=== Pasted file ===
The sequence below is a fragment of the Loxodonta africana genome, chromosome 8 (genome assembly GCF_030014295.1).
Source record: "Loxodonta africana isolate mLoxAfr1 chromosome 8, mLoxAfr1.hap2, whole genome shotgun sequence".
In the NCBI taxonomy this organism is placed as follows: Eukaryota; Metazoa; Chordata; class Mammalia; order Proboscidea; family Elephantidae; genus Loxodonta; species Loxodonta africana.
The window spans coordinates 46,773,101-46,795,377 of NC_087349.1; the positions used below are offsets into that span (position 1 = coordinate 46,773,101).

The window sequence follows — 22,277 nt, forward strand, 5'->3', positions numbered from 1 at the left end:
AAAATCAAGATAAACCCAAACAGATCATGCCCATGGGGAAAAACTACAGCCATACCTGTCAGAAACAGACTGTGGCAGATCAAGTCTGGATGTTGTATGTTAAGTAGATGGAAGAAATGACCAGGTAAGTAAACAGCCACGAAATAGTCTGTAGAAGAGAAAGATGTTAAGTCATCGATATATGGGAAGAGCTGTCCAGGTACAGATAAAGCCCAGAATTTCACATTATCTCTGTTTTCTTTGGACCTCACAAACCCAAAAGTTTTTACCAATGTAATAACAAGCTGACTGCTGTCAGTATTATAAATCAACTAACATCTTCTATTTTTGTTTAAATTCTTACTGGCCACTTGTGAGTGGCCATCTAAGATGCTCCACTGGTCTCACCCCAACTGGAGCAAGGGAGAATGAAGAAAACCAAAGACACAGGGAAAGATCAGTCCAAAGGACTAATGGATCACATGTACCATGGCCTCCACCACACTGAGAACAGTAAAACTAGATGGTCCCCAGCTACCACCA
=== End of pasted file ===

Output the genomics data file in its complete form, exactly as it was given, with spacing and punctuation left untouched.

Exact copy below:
The sequence below is a fragment of the Loxodonta africana genome, chromosome 8 (genome assembly GCF_030014295.1).
Source record: "Loxodonta africana isolate mLoxAfr1 chromosome 8, mLoxAfr1.hap2, whole genome shotgun sequence".
In the NCBI taxonomy this organism is placed as follows: Eukaryota; Metazoa; Chordata; class Mammalia; order Proboscidea; family Elephantidae; genus Loxodonta; species Loxodonta africana.
The window spans coordinates 46,773,101-46,795,377 of NC_087349.1; the positions used below are offsets into that span (position 1 = coordinate 46,773,101).

The window sequence follows — 22,277 nt, forward strand, 5'->3', positions numbered from 1 at the left end:
AAAATCAAGATAAACCCAAACAGATCATGCCCATGGGGAAAAACTACAGCCATACCTGTCAGAAACAGACTGTGGCAGATCAAGTCTGGATGTTGTATGTTAAGTAGATGGAAGAAATGACCAGGTAAGTAAACAGCCACGAAATAGTCTGTAGAAGAGAAAGATGTTAAGTCATCGATATATGGGAAGAGCTGTCCAGGTACAGATAAAGCCCAGAATTTCACATTATCTCTGTTTTCTTTGGACCTCACAAACCCAAAAGTTTTTACCAATGTAATAACAAGCTGACTGCTGTCAGTATTATAAATCAACTAACATCTTCTATTTTTGTTTAAATTCTTACTGGCCACTTGTGAGTGGCCATCTAAGATGCTCCACTGGTCTCACCCCAACTGGAGCAAGGGAGAATGAAGAAAACCAAAGACACAGGGAAAGATCAGTCCAAAGGACTAATGGATCACATGTACCATGGCCTCCACCACACTGAGAACAGTAAAACTAGATGGTCCCCAGCTACCACCA